with twenty-one museums (and a National Zoo) under its purview. In 2022 alone, there were 217 exhibitions on display and 64 new exhibitions opened with 13.7 million in-person visits. The National Museum of African American History opened its doors in 2016, but it’s not the newest Congress-approved museum.

In December 2020, Congress enacted legislation to establish the National Museum of the American Latino (NMAL).

The formalized effort dates back twenty-nine years to 1994, when the Smithsonian Institution Task Force on Latino Issues rendered its findings with the report titled Willful Neglect.

“They [Latinos] have contributed significantly to every phase and aspect of American history and culture,” the report reads. “Yet the Institution almost entirely excludes and ignores Latinos in nearly every aspect of its operation.”

The effort to right this wrong has lasted for nearly thirty years, and it’s not over. The National Museum of the American Latino finally received its congressional approval for construction in 2020 through the hard work and consensus building of hundreds of stakeholders. But as acting NMAL Deputy Director Eduardo Díaz knows better than most: “It’s one thing to authorize. It’s quite another to allocate.”

This is an oral history of the march from Willful Neglect to, hopefully, a time when the final selection for the site of the National Museum of the American Latino (located somewhere on the National Mall in Washington, DC) could be just months away. No matter how far away that opening day might be, all parties interviewed here believe they are closer to the end than the beginning.

But to see this process as either done or undone is to discredit an organization like the non-Smithsonian-affiliated Friends of the National Museum of the American Latino, whose efforts to help create awareness for the need for the museum date back to the George W. Bush administration. That effort has never stopped.

It also undercuts those working within the Smithsonian who pushed ahead and created a gallery to serve as a rallying point for continued efforts to get the larger structure built. The museum has hired Latino curators and conducts ongoing research to bring the physical museum to fruition. In March 2023, NMAL opened applications for Latino Museum Studies Program undergraduate internship, which is in its second year.

In Díaz’s words, there is already a museum. It just needs some bigger clothes to grow into.

Eduardo Díaz:

The real genesis of all of this was the Willful Neglect report. Immediately after the report was issued, the Smithsonian began efforts to do outreach in the community. I can remember hosting a meeting in San Antonio, where I was the director of cultural affairs with Miguel Bretos from the Smithsonian.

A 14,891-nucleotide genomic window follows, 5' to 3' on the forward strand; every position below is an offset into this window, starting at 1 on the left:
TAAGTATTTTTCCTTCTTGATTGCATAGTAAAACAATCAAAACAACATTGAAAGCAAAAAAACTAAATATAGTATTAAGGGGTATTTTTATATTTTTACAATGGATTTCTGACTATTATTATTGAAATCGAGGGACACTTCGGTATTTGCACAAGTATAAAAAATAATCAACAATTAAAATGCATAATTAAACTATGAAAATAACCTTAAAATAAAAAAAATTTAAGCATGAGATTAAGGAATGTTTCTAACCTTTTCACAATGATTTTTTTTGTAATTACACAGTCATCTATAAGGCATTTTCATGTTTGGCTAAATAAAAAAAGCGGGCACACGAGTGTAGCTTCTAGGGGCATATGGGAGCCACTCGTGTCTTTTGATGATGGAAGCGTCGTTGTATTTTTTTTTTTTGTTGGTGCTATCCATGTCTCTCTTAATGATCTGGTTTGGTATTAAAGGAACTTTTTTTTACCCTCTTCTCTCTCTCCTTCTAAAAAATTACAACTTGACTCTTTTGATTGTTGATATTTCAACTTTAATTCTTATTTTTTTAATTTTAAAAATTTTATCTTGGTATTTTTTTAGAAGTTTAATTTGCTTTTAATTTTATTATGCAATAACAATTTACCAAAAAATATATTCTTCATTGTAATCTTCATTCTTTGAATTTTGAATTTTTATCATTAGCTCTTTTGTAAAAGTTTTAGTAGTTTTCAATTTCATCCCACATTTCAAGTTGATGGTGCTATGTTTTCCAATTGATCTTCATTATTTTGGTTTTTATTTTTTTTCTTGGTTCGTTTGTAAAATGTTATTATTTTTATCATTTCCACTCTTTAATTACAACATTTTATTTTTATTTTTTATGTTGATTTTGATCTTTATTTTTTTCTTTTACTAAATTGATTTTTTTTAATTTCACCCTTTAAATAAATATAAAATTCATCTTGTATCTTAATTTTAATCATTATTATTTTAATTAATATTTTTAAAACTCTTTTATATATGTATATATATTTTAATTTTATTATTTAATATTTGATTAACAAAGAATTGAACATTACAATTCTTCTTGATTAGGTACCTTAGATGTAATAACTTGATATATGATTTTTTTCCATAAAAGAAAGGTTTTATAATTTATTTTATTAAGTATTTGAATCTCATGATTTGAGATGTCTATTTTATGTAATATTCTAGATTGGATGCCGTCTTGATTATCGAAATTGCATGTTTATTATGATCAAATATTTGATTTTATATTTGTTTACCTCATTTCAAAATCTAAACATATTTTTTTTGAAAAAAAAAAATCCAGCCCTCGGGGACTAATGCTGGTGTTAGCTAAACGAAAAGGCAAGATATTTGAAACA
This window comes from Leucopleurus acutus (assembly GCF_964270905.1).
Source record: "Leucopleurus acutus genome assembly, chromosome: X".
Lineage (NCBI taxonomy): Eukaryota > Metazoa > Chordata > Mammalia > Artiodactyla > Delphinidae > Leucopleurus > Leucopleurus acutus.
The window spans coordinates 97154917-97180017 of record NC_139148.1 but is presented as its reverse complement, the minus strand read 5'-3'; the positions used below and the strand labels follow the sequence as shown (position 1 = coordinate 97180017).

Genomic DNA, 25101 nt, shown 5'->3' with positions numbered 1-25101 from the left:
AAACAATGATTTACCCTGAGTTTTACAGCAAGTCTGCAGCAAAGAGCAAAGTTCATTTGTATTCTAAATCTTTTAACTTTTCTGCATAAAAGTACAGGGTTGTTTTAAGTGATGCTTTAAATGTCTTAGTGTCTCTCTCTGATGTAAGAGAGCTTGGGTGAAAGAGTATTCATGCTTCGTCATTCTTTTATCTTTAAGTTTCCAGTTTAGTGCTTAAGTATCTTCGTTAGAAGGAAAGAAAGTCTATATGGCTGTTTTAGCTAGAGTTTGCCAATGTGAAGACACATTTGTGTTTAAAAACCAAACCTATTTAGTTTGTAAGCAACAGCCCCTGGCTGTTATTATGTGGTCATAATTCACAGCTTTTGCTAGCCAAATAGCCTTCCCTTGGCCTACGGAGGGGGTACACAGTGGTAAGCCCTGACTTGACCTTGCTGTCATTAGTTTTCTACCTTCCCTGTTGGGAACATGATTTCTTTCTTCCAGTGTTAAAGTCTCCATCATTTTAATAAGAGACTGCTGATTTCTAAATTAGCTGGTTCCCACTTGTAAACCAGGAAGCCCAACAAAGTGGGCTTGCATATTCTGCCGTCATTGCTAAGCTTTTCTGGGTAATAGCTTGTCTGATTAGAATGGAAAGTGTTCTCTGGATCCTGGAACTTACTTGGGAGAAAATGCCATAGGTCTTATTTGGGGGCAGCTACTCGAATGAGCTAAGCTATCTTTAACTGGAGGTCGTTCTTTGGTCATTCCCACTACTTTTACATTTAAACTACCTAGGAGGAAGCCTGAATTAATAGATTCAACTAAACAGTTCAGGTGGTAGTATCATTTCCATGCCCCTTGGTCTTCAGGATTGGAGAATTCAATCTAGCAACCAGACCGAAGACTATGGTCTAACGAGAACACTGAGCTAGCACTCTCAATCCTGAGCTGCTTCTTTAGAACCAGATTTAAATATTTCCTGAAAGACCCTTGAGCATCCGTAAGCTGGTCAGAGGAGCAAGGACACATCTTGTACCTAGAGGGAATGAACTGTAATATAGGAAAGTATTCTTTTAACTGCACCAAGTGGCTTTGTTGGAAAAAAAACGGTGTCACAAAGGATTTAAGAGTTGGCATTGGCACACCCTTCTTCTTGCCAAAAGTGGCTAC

In 1997, the Center for Latino Initiatives was formed at the Smithsonian. That morphed into the Smithsonian Latino Center, which then merged with the National Museum of the American Latino. That’s the organization I became the director of in 2008.

Estuardo Rodriguez:

That report helped establish the need for a future American Latino museum, but it wasn’t until 2004 that my team at the Raben Group really got things rolling. At that time, we met with then-Congressman Xavier Becerra and that led to my team volunteering our efforts to create an outside advisory board that would simply spread the word on why the creation of the museum was so important.

It seemed a no-brainer to want to bring more attention to this from around the country to create a museum that stood side-by-side with all of the other iconic museums that tell America’s story.

We spent 2005 to 2008 introducing legislation, gathering support from different companies, nonprofits, elected officials, and municipalities writing resolutions in support of passing the National Museum of the American Latino Commission bill. It finally passed in 2008 as a bipartisan bill. It was important for us to make sure that we’re able to bring the Latino community, with all of its different perspectives and political ideologies, together, and that’s where Danny [Vargas] comes in.

Danny Vargas:

I reached out to my congressman in 2006 or 2007, encouraging them to support the commission bill and asking if I could be appointed if it passed. My motivation stems from the fact that none of us are one thing as Latinos. I am a veteran. I’m also a business owner. We’re all an amalgamation of identities.

One of the things that was important to me was to make sure the narrative about our community was addressed in a different way than it had been by the public previously. We saw ourselves in media as drug dealers, or cholos. I wanted to help recraft the narrative.


When the commission was approved, they authored what was called The Latino Theme Study, which is still in use today. It was a group of diverse Latino scholars who collected different essays on subject matter they thought should be dealt with by the future museum. This was a very smart move because they understood it was the future curators who would have the discretion to determine what would be presented to the public.